More than 710,000 workers would opt out of compulsory superannuation contributions if given the chance, choosing ­instead to boost their take-home pay, according to the first official modelling of the impact of making super voluntary.
An estimated 7 per cent of ­employees, including one-fifth of those under 30 on low incomes, would prefer to take their 9.5 per cent compulsory super contributions as wage and salary income, rather than lock up income in super accounts, according to the Parliamentary Budget Office in a policy costing marked “sensitive”.
“Those earning in the top 15 per cent of wages and salary ­income (above $100,000 a year) would not opt out,” it said. “Those aged over 60 would not opt out.”
  • Updated Nov 26 2018 at 11:00 PM

Lower migration will reduce house prices, NSW warned

Immigration cuts planned by the Morrison and NSW governments will weaken house prices, according to analysis by the state government and economists.
Housing Prices and Migration Flows, a NSW Treasury document obtained by The Australian Financial Review, shows Sydney and national house prices would be lower than the forecast trajectory due to fewer migrants.
Under one scenario modelled, a temporary reduction in annual net overseas migration to Australia of 64,000 over five years would cause national house prices to be 7.8 per cent lower and NSW house prices to be 6.8 per cent weaker than a business-as-usual "baseline".

Pressure builds for Liberal renewal after state defeat

By David Crowe
26 November 2018 — 7:45pm
Prime Minister Scott Morrison has been warned of a brutal defeat at the next election unless he takes swift action to repair the Liberal Party in Victoria, amid warnings the horror result in the state election leaves the division unready for the federal campaign.
Liberals are intensifying pressure on the party’s state president, Michael Kroger, to leave his job early and make way for a new team to fight the federal election, with the first test of the party’s direction coming at a meeting on Wednesday night.
Mr Morrison brought federal Liberal MPs together in Parliament House on Monday morning to debate the outcome of the state election, where the powerful swing against the party puts at least five of its federal seats in danger.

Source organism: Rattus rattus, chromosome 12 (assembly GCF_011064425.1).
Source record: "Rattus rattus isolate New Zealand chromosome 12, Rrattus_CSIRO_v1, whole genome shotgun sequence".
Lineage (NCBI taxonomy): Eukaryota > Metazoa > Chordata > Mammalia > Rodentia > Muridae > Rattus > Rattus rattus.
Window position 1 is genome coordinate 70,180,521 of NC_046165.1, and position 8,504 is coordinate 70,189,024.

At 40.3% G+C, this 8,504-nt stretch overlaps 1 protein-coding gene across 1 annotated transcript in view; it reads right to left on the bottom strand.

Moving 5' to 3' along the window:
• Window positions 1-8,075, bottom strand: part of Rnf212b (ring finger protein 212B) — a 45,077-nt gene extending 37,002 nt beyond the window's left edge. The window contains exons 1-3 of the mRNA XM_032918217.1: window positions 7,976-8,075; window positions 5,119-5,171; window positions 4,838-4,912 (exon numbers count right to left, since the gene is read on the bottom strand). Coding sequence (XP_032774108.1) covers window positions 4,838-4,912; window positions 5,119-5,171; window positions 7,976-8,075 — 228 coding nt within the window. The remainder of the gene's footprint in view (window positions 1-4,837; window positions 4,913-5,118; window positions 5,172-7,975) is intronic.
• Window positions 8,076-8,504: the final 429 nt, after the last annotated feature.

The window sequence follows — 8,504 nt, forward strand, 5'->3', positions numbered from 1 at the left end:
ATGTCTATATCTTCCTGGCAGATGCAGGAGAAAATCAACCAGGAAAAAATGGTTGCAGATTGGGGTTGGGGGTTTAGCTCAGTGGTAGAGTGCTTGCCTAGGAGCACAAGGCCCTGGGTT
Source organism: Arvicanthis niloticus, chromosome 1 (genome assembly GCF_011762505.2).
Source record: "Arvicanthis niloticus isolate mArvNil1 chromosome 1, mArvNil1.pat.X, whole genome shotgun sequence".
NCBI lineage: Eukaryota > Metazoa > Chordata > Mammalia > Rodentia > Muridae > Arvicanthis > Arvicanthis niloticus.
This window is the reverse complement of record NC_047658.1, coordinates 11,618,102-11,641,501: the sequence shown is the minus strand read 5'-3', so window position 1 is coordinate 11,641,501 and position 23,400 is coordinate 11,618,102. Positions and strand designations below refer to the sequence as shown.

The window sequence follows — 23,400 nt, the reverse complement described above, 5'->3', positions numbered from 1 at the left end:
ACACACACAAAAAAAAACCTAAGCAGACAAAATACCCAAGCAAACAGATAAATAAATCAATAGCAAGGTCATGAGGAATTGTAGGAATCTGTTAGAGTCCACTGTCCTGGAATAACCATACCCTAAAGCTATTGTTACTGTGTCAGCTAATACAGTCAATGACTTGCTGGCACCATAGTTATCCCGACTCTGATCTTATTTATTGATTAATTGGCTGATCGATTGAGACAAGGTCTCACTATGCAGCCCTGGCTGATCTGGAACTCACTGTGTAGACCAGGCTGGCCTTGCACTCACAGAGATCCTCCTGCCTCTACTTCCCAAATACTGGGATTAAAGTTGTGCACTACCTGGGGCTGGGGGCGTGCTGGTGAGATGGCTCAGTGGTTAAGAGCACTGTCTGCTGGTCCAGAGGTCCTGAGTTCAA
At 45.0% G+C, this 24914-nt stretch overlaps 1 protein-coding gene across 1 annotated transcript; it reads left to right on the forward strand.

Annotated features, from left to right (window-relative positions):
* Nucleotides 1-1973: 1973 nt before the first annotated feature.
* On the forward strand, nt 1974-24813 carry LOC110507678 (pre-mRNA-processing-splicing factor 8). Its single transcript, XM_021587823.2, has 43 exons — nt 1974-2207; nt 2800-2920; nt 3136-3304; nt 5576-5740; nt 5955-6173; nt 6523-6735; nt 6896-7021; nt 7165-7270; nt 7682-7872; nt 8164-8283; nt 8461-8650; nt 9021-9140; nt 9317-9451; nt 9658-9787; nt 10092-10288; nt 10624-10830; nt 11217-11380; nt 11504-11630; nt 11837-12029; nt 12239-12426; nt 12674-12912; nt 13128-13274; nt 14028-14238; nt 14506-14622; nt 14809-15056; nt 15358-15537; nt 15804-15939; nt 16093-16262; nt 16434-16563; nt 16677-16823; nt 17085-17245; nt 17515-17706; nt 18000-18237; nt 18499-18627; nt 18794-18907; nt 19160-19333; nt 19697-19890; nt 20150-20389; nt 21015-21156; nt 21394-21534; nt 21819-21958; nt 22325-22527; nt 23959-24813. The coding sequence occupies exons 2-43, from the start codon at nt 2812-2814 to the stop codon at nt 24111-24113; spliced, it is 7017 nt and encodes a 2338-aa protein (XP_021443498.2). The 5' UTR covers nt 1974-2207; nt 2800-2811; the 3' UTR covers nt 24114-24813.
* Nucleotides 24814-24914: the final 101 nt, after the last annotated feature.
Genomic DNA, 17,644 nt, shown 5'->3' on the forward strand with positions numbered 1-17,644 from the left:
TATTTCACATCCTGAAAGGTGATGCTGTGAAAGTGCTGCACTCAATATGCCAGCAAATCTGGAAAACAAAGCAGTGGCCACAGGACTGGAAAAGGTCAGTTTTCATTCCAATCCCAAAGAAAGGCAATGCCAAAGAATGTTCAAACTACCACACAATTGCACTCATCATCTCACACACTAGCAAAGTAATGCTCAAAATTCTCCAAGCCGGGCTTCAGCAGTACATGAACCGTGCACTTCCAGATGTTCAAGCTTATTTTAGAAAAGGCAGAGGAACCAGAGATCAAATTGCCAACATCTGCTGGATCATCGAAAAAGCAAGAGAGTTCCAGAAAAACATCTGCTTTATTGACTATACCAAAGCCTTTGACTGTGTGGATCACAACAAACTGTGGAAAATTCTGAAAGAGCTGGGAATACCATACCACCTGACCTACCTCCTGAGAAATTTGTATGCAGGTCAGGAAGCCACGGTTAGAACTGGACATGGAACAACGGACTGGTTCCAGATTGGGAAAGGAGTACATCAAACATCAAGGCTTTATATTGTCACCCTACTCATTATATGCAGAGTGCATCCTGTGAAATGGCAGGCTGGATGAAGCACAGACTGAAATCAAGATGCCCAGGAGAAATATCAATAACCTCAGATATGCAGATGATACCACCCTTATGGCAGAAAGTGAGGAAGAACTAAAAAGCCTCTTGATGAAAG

Netflix and market chills: why tech giants are hurting the most

By Stephen Bartholomeusz
27 November 2018 — 12:05am
The epicentre of the sharemarket meltdown in the US is the collection of big technology stocks generally referred to as the FAANGs. The explanation for their particular implosion is an exaggerated version of the influences on the wider market.
The FAANGs – Facebook, Apple, Amazon, Netflix and Google – are the heavyweights of the big end of the tech sector in the US that had soared 27 per cent between the start of this year and mid-year. Since then they have fallen 24 per cent, with an 18 per cent decline since the start of October.

Perfect storm: Why the price of oil is diving

By Mohamed El-Erian
27 November 2018 — 11:02am
Demand uncertainty, high production and skepticism about the Organisation of Petroleum Exporting Countries' resolve to curb output have come together to drive oil prices sharply lower
This perfect storm is raising questions about both short- and long-term price stability, placing even greater pressure on many of the top non-US producers that are set to meet in Vienna on December 3.
To better understand what's ahead, market participants would be well advised to draw insights from what economists call the "cobweb theorem," an economic model that helps explains price dynamics.
The broader market, as measured by the S&P 500, had risen by about 9 per cent from January through to late September but is now down 2.3 per cent for the year after a 10 per cent decline since late September.

A turning point has been reached': Cash to become niche and cheques phased out, says RBA

By Eryk Bagshaw
26 November 2018 — 12:04pm
The Reserve Bank of Australia says cash will become a "niche" payment and cheques will be phased out as consumers accelerate their take up of digital transactions.
Declaring the transition to be in the national interest, the central bank's governor Philip Lowe laid out the clearest map yet of the RBA's intentions on Monday, as contactless payments soar to up to 60 per cent of all electronic transactions.
"For some decades, people have been speculating that we might one day go cashless – that we would no longer be using banknotes for regular payments and that almost all payments would be electronic," he said.

Why wage growth is so soft, even in a strong economy

27 November 2018 — 11:00am
There are few economic trends more important today than the pace of wages growth, which has been languishing for years, both here and around the world.
On a recent trip to the United States, however, I heard from some businesses that were finally witnessing signs of a lift in pay packets.